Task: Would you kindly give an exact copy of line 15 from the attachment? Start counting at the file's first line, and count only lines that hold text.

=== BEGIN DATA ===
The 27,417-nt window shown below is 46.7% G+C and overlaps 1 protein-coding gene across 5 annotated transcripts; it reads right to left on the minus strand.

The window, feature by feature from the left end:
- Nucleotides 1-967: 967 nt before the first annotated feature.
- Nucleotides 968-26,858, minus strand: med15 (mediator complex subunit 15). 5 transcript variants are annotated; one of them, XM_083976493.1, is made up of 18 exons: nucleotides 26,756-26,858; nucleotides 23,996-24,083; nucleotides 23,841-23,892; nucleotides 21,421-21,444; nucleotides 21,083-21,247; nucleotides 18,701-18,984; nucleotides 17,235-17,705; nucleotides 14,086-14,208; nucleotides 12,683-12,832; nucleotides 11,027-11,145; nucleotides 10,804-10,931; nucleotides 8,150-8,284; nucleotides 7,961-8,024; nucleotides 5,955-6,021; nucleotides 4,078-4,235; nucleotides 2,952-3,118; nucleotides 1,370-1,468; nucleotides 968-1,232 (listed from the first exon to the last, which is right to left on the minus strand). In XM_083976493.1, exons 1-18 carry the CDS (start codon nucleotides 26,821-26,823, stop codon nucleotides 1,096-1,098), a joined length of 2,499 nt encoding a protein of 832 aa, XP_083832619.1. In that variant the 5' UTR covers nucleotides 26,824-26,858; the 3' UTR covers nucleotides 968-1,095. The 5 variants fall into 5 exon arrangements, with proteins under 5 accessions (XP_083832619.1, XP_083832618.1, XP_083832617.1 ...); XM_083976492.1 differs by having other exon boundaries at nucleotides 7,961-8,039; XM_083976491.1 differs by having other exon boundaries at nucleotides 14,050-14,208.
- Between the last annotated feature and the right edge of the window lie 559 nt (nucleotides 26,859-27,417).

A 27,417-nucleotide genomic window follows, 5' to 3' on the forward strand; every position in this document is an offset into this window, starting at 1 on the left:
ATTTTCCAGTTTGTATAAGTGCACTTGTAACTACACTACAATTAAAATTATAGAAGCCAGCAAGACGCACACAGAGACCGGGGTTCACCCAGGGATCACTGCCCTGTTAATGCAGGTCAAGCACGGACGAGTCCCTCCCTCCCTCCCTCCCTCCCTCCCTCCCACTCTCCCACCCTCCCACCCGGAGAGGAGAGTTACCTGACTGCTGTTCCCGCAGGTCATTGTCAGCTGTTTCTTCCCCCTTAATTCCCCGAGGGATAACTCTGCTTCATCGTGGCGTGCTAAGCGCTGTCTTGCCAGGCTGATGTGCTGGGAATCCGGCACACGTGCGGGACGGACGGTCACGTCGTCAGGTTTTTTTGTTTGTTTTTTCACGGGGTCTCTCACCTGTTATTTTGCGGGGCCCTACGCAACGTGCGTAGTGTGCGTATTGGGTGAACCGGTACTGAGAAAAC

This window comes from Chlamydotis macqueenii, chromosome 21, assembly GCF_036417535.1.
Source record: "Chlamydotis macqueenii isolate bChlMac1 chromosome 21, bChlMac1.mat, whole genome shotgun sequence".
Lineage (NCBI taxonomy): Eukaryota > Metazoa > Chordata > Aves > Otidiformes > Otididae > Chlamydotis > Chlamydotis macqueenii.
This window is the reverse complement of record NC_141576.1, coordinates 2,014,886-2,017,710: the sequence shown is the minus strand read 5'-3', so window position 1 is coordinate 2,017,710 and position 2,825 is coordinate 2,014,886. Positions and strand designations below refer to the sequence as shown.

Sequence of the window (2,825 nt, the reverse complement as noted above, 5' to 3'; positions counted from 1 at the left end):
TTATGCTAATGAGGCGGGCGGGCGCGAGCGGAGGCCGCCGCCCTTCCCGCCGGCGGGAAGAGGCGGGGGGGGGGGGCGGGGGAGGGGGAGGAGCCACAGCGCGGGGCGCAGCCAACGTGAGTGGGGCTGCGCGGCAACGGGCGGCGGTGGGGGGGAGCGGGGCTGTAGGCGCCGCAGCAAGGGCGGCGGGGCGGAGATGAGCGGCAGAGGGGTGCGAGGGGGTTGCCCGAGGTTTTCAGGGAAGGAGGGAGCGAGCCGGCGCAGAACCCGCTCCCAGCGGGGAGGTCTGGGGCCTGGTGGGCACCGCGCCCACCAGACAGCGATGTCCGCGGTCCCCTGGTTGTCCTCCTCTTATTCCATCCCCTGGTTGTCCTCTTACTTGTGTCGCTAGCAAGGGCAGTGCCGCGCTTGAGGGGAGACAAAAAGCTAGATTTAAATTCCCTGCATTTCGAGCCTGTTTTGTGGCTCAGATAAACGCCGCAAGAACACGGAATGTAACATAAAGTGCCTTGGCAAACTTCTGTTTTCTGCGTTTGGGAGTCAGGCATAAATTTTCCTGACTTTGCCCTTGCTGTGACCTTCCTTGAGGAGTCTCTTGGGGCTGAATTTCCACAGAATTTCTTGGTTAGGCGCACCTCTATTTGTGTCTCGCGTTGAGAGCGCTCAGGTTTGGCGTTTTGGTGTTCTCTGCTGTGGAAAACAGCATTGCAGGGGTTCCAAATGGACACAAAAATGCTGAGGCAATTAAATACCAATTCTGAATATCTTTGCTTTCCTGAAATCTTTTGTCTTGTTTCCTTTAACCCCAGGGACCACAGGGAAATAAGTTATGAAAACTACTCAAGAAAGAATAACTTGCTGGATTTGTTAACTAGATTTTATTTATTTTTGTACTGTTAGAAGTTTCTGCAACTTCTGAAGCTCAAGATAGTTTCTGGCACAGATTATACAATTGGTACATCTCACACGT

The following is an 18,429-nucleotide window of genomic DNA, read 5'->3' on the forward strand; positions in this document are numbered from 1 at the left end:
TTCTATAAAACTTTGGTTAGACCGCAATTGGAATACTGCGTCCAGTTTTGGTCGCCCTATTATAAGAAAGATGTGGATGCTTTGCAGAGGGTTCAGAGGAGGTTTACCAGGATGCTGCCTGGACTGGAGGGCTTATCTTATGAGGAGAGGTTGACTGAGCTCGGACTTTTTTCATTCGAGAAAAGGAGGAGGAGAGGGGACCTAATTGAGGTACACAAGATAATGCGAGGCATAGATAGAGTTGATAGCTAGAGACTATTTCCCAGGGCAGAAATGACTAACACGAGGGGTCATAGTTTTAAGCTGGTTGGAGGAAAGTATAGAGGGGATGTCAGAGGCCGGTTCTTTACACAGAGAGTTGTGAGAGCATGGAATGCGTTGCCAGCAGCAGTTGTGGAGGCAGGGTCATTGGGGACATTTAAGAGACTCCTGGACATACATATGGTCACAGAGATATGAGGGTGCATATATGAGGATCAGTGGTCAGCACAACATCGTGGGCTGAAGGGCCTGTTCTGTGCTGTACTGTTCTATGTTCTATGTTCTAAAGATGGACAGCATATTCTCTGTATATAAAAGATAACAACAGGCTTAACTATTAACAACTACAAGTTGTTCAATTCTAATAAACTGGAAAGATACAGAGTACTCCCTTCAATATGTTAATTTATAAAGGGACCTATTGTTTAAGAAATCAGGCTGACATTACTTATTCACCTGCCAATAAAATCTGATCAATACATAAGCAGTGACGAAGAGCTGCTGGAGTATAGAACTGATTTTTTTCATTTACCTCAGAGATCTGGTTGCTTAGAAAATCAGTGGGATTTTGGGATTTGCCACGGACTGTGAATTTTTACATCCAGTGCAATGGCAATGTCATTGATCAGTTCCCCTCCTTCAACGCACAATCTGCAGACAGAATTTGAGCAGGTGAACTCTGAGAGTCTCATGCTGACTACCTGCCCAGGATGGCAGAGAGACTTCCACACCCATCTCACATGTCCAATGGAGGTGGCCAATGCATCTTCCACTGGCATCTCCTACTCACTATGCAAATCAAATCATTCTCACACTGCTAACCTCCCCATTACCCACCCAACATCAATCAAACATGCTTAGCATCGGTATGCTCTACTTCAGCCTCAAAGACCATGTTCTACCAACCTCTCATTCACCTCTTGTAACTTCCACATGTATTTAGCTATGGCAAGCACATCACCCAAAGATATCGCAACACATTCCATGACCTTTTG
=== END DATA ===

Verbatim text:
TTCTATAAAACTTTGGTTAGACCGCAATTGGAATACTGCGTCCAGTTTTGGTCGCCCTATTATAAGAAAGATGTGGATGCTTTGCAGAGGGTTCAGAGGAGGTTTACCAGGATGCTGCCTGGACTGGAGGGCTTATCTTATGAGGAGAGGTTGACTGAGCTCGGACTTTTTTCATTCGAGAAAAGGAGGAGGAGAGGGGACCTAATTGAGGTACACAAGATAATGCGAGGCATAGATAGAGTTGATAGCTAGAGACTATTTCCCAGGGCAGAAATGACTAACACGAGGGGTCATAGTTTTAAGCTGGTTGGAGGAAAGTATAGAGGGGATGTCAGAGGCCGGTTCTTTACACAGAGAGTTGTGAGAGCATGGAATGCGTTGCCAGCAGCAGTTGTGGAGGCAGGGTCATTGGGGACATTTAAGAGACTCCTGGACATACATATGGTCACAGAGATATGAGGGTGCATATATGAGGATCAGTGGTCAGCACAACATCGTGGGCTGAAGGGCCTGTTCTGTGCTGTACTGTTCTATGTTCTATGTTCTAAAGATGGACAGCATATTCTCTGTATATAAAAGATAACAACAGGCTTAACTATTAACAACTACAAGTTGTTCAATTCTAATAAACTGGAAAGATACAGAGTACTCCCTTCAATATGTTAATTTATAAAGGGACCTATTGTTTAAGAAATCAGGCTGACATTACTTATTCACCTGCCAATAAAATCTGATCAATACATAAGCAGTGACGAAGAGCTGCTGGAGTATAGAACTGATTTTTTTCATTTACCTCAGAGATCTGGTTGCTTAGAAAATCAGTGGGATTTTGGGATTTGCCACGGACTGTGAATTTTTACATCCAGTGCAATGGCAATGTCATTGATCAGTTCCCCTCCTTCAACGCACAATCTGCAGACAGAATTTGAGCAGGTGAACTCTGAGAGTCTCATGCTGACTACCTGCCCAGGATGGCAGAGAGACTTCCACACCCATCTCACATGTCCAATGGAGGTGGCCAATGCATCTTCCACTGGCATCTCCTACTCACTATGCAAATCAAATCATTCTCACACTGCTAACCTCCCCATTACCCACCCAACATCAATCAAACATGCTTAGCATCGGTATGCTCTACTTCAGCCTCAAAGACCATGTTCTACCAACCTCTCATTCACCTCTTGTAACTTCCACATGTATTTAGCTATGGCAAGCACATCACCCAAAGATATCGCAACACATTCCATGACCTTTTG